The Buick Grand National officially began its official run in 1984, bringing forth a lineup of cars that looked like vehicular models of Darth Vader, the villain-turned hero character from the first Star Wars movie trilogy. This also marked the year where all Grand National models featured a four-speed 200-4R automatic transmission. 2,100 models of the 1984 Buick Grand National automobiles were sold that year. The 1985 modelS, which saw only a slightly revised front grille and front air dam to its design, sold 2,100 units during the year it came out.
1986 was the “it” year for the Buick Grand National as this lineup floored the automotive press and general public with its ability to reach sixty miles per hour in under five seconds, as well as a speed performance that made the highest speed machines at that time seem archaic. This is credited to the turbo gaining an intercooler that was originally recorded to output 235 horsepower, but when it was tested the result was rumored to be well over 300 horsepower. This not only served as big news for the market, but a hot-seller as the Buick Grand National sold approximately 5,000 units that year. This surpassed the hard-to-beat at the time Buick T-Type. According to Legendary Speed, the 1986 Buick Grand National series is not just a car. It’s a legacy.
In 1987, the magazines raved how Buick’s Grand National was determined to kick around as much dust as possible before biting it. Now at a 245-horsepower output, the improvement continued to wow the automotive industry, along with the consumers and critics who were watching every little move Buick was making with their highly prized Grand National line. Also in 1987, there were 547 limited-edition-of-a-limited edition models that each sold for $30,000 USD upon the year of its production. What made them different from the rest of the Grand Nationals was the 300-plus horsepower Turbo engine that was able to reach sixty miles per hour in 4.7 seconds. Even by today’s standards, this level of performance is an impressive one, to say the least. In 1987, not even the ultimate speed machines such as the Ferraris and Lamborghinis were able to achieve the speed performance levels both the 1986 and the 1987 Buick Grand Nationals were able to do.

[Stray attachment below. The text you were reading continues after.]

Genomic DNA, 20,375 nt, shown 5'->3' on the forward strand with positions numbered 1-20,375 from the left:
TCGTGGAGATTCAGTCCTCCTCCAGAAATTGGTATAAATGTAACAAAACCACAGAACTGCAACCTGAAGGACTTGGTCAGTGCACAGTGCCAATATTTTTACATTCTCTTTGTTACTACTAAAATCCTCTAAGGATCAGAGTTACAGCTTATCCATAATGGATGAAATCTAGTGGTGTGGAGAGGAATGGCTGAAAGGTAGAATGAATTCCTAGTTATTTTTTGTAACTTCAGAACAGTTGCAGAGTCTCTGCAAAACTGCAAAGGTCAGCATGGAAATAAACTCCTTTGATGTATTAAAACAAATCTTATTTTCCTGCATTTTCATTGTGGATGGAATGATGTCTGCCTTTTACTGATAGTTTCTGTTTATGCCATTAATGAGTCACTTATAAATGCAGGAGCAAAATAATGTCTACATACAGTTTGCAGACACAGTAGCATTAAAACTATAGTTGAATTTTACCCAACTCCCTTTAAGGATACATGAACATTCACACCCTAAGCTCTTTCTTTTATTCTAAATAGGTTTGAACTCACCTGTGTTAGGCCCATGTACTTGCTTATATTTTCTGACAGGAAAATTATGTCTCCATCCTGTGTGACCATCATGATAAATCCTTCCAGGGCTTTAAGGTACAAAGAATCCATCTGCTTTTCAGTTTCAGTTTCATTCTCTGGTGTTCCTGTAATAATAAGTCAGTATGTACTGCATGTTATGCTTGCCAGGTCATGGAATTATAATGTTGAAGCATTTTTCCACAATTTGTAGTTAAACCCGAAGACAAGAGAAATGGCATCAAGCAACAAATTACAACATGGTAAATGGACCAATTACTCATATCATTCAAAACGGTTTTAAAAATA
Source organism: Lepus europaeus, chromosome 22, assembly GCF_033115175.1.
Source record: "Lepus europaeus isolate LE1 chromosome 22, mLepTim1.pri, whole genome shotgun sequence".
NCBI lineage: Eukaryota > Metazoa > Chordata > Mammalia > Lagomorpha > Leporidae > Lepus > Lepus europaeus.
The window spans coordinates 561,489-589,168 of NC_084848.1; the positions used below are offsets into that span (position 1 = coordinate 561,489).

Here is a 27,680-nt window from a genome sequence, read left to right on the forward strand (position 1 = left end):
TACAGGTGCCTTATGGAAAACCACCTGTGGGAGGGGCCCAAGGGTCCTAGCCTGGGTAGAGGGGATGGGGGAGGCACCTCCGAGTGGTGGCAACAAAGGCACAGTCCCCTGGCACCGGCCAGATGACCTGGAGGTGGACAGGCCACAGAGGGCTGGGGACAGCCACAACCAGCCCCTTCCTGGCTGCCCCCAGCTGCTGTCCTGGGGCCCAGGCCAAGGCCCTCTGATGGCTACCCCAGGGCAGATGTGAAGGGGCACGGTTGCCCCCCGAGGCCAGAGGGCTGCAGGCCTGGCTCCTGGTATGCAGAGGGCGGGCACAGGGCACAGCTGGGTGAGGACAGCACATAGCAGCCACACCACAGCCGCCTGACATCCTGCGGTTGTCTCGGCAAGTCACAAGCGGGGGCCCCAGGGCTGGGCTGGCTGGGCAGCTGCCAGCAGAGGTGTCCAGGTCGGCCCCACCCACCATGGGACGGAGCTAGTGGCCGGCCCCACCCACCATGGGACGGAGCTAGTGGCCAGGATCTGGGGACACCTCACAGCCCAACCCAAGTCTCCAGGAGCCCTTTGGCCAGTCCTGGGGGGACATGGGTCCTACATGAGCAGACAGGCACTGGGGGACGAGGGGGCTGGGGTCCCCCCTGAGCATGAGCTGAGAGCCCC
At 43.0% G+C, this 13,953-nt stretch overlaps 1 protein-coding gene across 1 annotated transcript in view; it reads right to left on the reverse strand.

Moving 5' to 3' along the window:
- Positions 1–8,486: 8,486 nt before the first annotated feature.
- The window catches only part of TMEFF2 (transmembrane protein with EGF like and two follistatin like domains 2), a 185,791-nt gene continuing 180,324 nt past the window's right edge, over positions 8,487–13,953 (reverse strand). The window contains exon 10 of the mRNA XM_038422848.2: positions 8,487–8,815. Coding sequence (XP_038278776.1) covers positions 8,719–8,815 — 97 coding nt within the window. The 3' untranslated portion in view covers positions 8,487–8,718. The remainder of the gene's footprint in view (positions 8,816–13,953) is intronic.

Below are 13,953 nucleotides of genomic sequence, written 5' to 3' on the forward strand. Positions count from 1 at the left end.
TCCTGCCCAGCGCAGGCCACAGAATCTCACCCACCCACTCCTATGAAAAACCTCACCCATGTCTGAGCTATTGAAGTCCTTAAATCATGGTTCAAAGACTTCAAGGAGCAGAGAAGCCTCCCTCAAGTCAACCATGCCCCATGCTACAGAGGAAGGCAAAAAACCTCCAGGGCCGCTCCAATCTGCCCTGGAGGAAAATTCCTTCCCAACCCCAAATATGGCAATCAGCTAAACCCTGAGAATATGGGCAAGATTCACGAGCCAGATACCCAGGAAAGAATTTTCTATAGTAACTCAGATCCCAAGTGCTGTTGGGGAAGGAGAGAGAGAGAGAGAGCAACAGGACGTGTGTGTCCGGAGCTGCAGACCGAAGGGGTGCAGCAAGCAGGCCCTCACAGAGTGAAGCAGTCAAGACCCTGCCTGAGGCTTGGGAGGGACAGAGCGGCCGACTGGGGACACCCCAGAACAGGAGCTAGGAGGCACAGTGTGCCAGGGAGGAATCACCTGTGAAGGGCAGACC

Don’t Judge the Cover…
For some, the lack of color that came from the mid-1980s era of Buick’s Grand National was nothing to write home about. For others, especially Star Wars fans who idolized Darth Vader, the car’s exterior was a dream come true. It was even called the Darth Buick at the time. The actual build of the model itself may not have been all that spectacular at the time on the outside, especially since Buick did hold a solid reputation for producing luxury vehicles that were highly eye-catching at the time. However, it wasn’t appearances that were of concern for Buick at that time. With the Grand National, it was all about power. Under the hood of the GN models and GNX models, this is where the real beauty of these automobiles mattered most.
The interior of the vehicle, both for the driver and passengers, still maintained the high level of luxurious quality Buick had firmly established itself for. While today it may not look like much, during the mid-1980s the leather-print vinyl seating was the cat’s meow. From 1984 until 1987, the Buick Grand National was promoted and sold as a working-class man’s closest thing to a luxury automobile. In essence, this meant the brand needed to deliver on two key elements that made the GN and GNX models so successful at the time. It had to be comfortable and performant at the same time. Whatever it looked like on the outside really wasn’t a concern at the time. The classic “don’t judge a book by its cover” could have just as easily been a perfect sales pitch when aiming to sell the Grand National models from Buick’s showrooms at that time. For Buick, who had usually been regarded to stick to luxury-class vehicles, the direction is taken from 1984 until 1987 felt like something that came straight out of the left field.